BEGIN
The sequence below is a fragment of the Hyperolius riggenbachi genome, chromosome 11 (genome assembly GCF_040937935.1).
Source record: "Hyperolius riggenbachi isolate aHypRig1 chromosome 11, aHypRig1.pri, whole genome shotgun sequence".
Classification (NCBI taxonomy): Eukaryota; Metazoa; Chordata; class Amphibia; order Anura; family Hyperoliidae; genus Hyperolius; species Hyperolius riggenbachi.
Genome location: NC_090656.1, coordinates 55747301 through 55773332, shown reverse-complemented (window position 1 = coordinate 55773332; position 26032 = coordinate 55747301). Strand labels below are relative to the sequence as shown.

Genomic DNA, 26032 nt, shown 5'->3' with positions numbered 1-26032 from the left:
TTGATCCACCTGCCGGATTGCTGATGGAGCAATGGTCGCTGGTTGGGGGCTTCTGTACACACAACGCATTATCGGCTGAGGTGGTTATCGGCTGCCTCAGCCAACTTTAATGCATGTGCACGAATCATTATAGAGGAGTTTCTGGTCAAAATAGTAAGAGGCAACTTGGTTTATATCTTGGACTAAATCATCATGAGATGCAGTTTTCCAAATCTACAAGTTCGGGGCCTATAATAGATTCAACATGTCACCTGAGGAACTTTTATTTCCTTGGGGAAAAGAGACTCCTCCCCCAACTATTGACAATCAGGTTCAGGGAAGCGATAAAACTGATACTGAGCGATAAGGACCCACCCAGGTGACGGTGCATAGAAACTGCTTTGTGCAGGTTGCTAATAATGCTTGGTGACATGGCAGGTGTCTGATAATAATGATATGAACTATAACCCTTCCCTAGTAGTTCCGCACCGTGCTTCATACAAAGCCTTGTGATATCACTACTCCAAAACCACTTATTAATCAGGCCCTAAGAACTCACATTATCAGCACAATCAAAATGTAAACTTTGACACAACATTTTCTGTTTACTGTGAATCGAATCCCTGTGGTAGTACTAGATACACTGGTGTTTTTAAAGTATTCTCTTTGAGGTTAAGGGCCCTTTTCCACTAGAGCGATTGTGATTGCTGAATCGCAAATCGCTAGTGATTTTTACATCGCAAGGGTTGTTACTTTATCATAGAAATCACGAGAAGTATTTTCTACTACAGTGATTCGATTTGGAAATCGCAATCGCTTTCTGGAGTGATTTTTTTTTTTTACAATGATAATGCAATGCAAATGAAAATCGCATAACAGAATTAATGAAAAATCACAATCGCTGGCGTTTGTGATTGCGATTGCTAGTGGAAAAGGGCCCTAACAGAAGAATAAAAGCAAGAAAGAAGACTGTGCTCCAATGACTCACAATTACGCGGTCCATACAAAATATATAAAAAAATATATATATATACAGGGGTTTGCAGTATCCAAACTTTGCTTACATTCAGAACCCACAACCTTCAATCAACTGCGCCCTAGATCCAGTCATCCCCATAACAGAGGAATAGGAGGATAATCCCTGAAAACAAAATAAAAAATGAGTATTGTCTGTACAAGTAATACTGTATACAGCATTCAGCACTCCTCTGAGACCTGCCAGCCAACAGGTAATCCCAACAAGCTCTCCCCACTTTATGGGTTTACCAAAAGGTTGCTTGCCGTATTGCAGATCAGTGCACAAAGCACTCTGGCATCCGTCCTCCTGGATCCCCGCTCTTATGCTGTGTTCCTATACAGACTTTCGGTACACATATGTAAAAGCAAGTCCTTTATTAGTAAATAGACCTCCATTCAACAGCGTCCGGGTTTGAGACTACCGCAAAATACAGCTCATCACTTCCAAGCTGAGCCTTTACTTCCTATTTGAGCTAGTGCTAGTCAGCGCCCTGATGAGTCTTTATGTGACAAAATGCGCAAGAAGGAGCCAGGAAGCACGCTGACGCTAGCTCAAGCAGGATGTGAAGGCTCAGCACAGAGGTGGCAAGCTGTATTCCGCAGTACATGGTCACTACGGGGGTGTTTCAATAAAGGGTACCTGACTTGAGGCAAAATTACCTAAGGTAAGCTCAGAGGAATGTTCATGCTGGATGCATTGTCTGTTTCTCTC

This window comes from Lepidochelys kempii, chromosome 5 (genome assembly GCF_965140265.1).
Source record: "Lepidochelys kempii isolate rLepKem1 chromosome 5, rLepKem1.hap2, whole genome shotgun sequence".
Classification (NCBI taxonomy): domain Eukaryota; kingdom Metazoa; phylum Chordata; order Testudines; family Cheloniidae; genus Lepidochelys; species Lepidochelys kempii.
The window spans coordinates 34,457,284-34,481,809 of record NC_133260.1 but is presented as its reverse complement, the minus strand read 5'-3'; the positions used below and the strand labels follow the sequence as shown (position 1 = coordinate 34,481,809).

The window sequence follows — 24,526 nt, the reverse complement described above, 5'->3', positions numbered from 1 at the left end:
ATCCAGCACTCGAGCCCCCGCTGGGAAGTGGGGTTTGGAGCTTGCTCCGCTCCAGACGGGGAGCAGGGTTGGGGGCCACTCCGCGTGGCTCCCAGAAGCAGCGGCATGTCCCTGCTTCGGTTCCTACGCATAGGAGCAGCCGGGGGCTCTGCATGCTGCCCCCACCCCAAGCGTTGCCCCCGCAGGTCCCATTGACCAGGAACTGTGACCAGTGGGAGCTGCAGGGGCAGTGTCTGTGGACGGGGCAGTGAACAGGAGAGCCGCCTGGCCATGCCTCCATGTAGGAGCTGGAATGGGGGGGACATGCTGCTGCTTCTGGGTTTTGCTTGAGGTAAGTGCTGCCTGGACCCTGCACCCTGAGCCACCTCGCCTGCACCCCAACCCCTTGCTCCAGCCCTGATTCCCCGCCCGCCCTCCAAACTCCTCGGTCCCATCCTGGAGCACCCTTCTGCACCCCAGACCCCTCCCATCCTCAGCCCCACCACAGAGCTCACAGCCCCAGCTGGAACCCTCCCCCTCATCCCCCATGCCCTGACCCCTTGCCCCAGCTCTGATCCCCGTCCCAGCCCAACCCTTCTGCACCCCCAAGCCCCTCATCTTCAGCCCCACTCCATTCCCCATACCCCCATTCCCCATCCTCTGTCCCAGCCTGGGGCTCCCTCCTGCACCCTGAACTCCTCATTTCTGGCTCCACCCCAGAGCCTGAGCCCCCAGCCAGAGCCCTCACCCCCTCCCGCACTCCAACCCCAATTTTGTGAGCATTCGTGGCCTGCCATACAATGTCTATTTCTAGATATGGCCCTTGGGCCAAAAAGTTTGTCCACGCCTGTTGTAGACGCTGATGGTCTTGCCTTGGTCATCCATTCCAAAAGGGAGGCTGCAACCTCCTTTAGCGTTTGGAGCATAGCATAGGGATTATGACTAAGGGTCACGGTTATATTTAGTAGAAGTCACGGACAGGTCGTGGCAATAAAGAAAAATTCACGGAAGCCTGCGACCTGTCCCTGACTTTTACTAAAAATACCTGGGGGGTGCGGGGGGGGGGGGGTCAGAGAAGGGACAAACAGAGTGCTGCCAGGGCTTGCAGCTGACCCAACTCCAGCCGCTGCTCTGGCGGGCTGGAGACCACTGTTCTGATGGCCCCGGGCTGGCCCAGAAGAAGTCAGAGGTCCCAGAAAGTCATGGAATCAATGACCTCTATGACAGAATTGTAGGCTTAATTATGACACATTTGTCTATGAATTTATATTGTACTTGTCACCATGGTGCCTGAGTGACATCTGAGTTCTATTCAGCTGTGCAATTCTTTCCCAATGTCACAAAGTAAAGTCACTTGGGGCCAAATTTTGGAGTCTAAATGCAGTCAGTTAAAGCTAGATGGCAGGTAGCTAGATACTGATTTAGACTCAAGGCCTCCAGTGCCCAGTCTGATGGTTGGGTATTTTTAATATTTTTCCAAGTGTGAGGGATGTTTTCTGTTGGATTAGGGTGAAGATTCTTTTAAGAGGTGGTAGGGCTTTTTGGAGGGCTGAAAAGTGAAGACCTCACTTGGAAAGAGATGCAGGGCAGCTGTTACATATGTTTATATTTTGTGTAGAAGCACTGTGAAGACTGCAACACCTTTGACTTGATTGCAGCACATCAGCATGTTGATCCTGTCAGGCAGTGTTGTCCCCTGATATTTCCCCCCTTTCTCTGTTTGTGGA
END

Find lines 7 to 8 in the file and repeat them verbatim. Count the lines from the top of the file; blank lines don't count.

This window comes from Lepidochelys kempii, chromosome 5 (genome assembly GCF_965140265.1).
Source record: "Lepidochelys kempii isolate rLepKem1 chromosome 5, rLepKem1.hap2, whole genome shotgun sequence".